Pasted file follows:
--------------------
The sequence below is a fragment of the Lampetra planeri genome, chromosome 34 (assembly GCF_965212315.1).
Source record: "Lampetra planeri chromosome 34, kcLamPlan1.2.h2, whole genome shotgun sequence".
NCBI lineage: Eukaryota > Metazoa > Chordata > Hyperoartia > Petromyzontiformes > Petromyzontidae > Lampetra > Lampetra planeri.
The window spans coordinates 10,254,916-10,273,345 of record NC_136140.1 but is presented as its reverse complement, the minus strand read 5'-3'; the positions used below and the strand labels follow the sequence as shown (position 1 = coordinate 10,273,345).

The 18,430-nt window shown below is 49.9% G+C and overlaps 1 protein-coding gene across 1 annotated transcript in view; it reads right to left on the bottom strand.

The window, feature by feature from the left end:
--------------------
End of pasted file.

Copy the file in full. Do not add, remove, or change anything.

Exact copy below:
The sequence below is a fragment of the Lampetra planeri genome, chromosome 34 (assembly GCF_965212315.1).
Source record: "Lampetra planeri chromosome 34, kcLamPlan1.2.h2, whole genome shotgun sequence".
NCBI lineage: Eukaryota > Metazoa > Chordata > Hyperoartia > Petromyzontiformes > Petromyzontidae > Lampetra > Lampetra planeri.
The window spans coordinates 10,254,916-10,273,345 of record NC_136140.1 but is presented as its reverse complement, the minus strand read 5'-3'; the positions used below and the strand labels follow the sequence as shown (position 1 = coordinate 10,273,345).

The 18,430-nt window shown below is 49.9% G+C and overlaps 1 protein-coding gene across 1 annotated transcript in view; it reads right to left on the bottom strand.

The window, feature by feature from the left end: